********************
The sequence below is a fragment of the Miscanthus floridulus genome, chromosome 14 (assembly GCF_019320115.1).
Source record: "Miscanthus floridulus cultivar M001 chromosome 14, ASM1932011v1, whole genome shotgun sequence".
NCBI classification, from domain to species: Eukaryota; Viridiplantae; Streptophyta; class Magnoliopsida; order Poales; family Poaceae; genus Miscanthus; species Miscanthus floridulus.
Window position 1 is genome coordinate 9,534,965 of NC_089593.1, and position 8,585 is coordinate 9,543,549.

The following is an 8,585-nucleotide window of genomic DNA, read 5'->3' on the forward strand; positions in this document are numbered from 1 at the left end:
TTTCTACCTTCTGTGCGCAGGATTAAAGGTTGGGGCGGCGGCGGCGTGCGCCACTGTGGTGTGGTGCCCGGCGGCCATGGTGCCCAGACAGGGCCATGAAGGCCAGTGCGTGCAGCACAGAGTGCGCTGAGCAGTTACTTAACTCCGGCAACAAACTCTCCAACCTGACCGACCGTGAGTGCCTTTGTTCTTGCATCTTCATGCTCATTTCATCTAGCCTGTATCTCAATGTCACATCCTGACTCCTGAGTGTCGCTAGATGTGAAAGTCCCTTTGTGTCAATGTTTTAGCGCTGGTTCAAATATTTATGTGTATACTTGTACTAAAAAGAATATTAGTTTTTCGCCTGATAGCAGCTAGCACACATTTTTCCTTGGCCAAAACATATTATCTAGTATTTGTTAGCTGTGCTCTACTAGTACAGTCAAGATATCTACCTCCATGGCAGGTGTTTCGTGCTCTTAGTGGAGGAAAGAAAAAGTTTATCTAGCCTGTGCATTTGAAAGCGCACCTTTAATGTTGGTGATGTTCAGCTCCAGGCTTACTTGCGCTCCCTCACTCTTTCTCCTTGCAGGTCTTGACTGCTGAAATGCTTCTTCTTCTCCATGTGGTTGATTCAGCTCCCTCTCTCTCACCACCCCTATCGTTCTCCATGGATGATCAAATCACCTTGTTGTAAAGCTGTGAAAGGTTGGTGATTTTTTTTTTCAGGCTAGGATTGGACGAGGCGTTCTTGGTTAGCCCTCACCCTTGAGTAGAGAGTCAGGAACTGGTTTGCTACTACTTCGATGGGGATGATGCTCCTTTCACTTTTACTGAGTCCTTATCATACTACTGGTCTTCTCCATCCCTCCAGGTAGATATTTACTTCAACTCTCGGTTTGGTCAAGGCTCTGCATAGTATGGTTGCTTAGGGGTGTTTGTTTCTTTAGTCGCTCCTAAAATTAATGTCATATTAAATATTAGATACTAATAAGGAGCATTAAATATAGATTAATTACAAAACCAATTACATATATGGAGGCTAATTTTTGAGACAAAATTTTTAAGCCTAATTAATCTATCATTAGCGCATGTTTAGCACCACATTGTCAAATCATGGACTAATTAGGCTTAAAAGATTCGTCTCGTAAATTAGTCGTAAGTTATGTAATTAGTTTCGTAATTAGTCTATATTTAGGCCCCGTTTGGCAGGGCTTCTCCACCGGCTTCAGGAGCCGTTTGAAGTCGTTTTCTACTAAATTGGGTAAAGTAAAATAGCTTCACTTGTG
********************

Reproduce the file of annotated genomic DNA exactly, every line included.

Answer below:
The sequence below is a fragment of the Miscanthus floridulus genome, chromosome 14 (assembly GCF_019320115.1).
Source record: "Miscanthus floridulus cultivar M001 chromosome 14, ASM1932011v1, whole genome shotgun sequence".
NCBI classification, from domain to species: Eukaryota; Viridiplantae; Streptophyta; class Magnoliopsida; order Poales; family Poaceae; genus Miscanthus; species Miscanthus floridulus.
Window position 1 is genome coordinate 9,534,965 of NC_089593.1, and position 8,585 is coordinate 9,543,549.

The following is an 8,585-nucleotide window of genomic DNA, read 5'->3' on the forward strand; positions in this document are numbered from 1 at the left end:
TTTCTACCTTCTGTGCGCAGGATTAAAGGTTGGGGCGGCGGCGGCGTGCGCCACTGTGGTGTGGTGCCCGGCGGCCATGGTGCCCAGACAGGGCCATGAAGGCCAGTGCGTGCAGCACAGAGTGCGCTGAGCAGTTACTTAACTCCGGCAACAAACTCTCCAACCTGACCGACCGTGAGTGCCTTTGTTCTTGCATCTTCATGCTCATTTCATCTAGCCTGTATCTCAATGTCACATCCTGACTCCTGAGTGTCGCTAGATGTGAAAGTCCCTTTGTGTCAATGTTTTAGCGCTGGTTCAAATATTTATGTGTATACTTGTACTAAAAAGAATATTAGTTTTTCGCCTGATAGCAGCTAGCACACATTTTTCCTTGGCCAAAACATATTATCTAGTATTTGTTAGCTGTGCTCTACTAGTACAGTCAAGATATCTACCTCCATGGCAGGTGTTTCGTGCTCTTAGTGGAGGAAAGAAAAAGTTTATCTAGCCTGTGCATTTGAAAGCGCACCTTTAATGTTGGTGATGTTCAGCTCCAGGCTTACTTGCGCTCCCTCACTCTTTCTCCTTGCAGGTCTTGACTGCTGAAATGCTTCTTCTTCTCCATGTGGTTGATTCAGCTCCCTCTCTCTCACCACCCCTATCGTTCTCCATGGATGATCAAATCACCTTGTTGTAAAGCTGTGAAAGGTTGGTGATTTTTTTTTTCAGGCTAGGATTGGACGAGGCGTTCTTGGTTAGCCCTCACCCTTGAGTAGAGAGTCAGGAACTGGTTTGCTACTACTTCGATGGGGATGATGCTCCTTTCACTTTTACTGAGTCCTTATCATACTACTGGTCTTCTCCATCCCTCCAGGTAGATATTTACTTCAACTCTCGGTTTGGTCAAGGCTCTGCATAGTATGGTTGCTTAGGGGTGTTTGTTTCTTTAGTCGCTCCTAAAATTAATGTCATATTAAATATTAGATACTAATAAGGAGCATTAAATATAGATTAATTACAAAACCAATTACATATATGGAGGCTAATTTTTGAGACAAAATTTTTAAGCCTAATTAATCTATCATTAGCGCATGTTTAGCACCACATTGTCAAATCATGGACTAATTAGGCTTAAAAGATTCGTCTCGTAAATTAGTCGTAAGTTATGTAATTAGTTTCGTAATTAGTCTATATTTAGGCCCCGTTTGGCAGGGCTTCTCCACCGGCTTCAGGAGCCGTTTGAAGTCGTTTTCTACTAAATTGGGTAAAGTAAAATAGCTTCACTTGTG